One of the major trends in outsourcing over the last five years or so has been for smaller and shorter deals.
This is chiefly because buyers are looking for best-in-class solutions across the various towers of work (application development, application maintenance, infrastructure, business processes, etc.) rather than simply economies of scale, and they are wary about committing long-term to a provider that may get left behind technologically, as well as keeping their options as open as possible when it comes to those more frequent renewal points.
But for every rule there is an exception. And the exception in this case is the mega-deal that was announced at the very end of last year between Tata Consultancy Services (TCS) and Nielsen, the television ratings measurement company. The headline numbers are certainly impressive – the deal is worth $2.25 billion to TCS, which makes it the largest that has ever been won by an Indian IT firm (the previous record holder was Volvo’s $1.8 billion deal with HCL). The numbers behind the headlines are a little more nuanced, but they are still undeniably big, and, more importantly, still demonstrate that the mega-deal is still very much alive.
This report continues after the following message from HG Insights:
HG Insights – Sourcing Intelligence Redefined
HG Insights provides deep sourcing intelligence and diagnostic tools on and for the IT industry, analyzing the sector’s supply and purchasing activities to identify points of significant business value for enterprise companies and the vendors that serve them.
If you would like to get more insight into the agreement between TCS and Nielsen, gain unique account-level intelligence on these organisations or identify opportunities across the wider IT market – Contact us now.
Nielsen originally signed a 10-year contract with TCS in 2007 which was worth $1.2 billion. This was expanded in 2013 to $2.5 billion and extended out to 2020. This latest extension takes the contract to 2025 and guarantees $320m in revenue for the first four years, $186m from 2021 to 2024 and then $139.5m in the final year. It’s not clear from the available information how this adds up to $2.25 billion, but I am assuming there are additional non-guaranteed revenues available, or they are re-purposing some of the revenues from the previous deal. Nielsen also have the option for three one-year renewals beyond 2025.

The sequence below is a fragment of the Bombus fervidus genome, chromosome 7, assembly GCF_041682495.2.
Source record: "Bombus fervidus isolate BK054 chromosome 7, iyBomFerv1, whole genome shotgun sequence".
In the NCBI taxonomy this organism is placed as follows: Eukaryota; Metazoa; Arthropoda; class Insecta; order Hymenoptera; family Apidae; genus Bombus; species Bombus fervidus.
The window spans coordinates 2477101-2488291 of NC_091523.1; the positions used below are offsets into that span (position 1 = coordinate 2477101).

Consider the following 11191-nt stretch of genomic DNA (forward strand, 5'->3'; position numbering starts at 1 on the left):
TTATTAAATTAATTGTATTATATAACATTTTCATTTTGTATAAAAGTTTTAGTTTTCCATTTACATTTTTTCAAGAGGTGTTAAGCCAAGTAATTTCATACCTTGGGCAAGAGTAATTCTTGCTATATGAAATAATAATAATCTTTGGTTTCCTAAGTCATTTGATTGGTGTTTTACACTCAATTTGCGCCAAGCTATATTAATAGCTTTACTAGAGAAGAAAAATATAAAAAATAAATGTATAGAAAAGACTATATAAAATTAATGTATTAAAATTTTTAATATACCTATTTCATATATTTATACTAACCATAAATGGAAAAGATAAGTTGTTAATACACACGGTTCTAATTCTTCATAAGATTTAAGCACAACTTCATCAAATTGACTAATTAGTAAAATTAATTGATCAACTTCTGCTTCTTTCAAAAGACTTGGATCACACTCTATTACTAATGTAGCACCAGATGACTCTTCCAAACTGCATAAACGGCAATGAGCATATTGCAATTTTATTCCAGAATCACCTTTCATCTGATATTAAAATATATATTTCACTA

All of this means that the initial uptick in guaranteed revenues equates to a delta of $70m per annum for TCS. This represents growth just from that deal of 0.4%, based on TCS’s last reported revenue figures of $17.6 billion. All of which must be great news for TCS’s relatively new CEO, Rajesh Gopinathan, although the bulk of the deal was probably set up during Chandrasekaran’s reign, which shows how a handover can be done smoothly (cf. Infosys’s leadership woes).
As well as this being a big-ticket deal, the services that are being delivered are wide-ranging, including application development and maintenance, BPO, client service knowledge process outsourcing, management sciences, analytics, and financial planning. There is a big element of digital transformation amongst all of that which is a strong endorsement of TCS’s capability in this space, something that is not normally associated with the big Indian IT providers.
Of course, just because Nielsen have bought these services in this way it doesn’t necessarily mean that it is the right thing to do. The decision might have been influenced by lots of other things that are not consistent with a robust sourcing strategy, such politics or complacency. It will be interesting to see whether this deal remains an outlier in a world of smaller and shorter deals or is part of a wider trend that favours consistency and size.
About the author
Andrew Burgess has been the lead architect within several major change projects, including strategic development, IT transformation and outsourcing, in a wide range of industries across four continents. He has developed and implemented sourcing strategies for global organisations, running sourcing programs and helping re-organise IT departments to maximise their value from sourcing. Andrew was recently awarded ‘Automation Champion of the Year’ by the GSA, the industry association and professional body for the global sourcing industry. He is widely considered to be a leading expert in the growing Legal Transformation and Outsourcing market and has recently written ‘The Rise of Legal Services Outsourcing’ in collaboration with the London School of Economics (LSE). Andrew’s latest book, ‘The Executive Guide to Artificial Intelligence‘ has recently been published by Palgrave Macmillan. Andrew is a council member of the Global Sourcing Association and is Head of Consulting at HG Insights.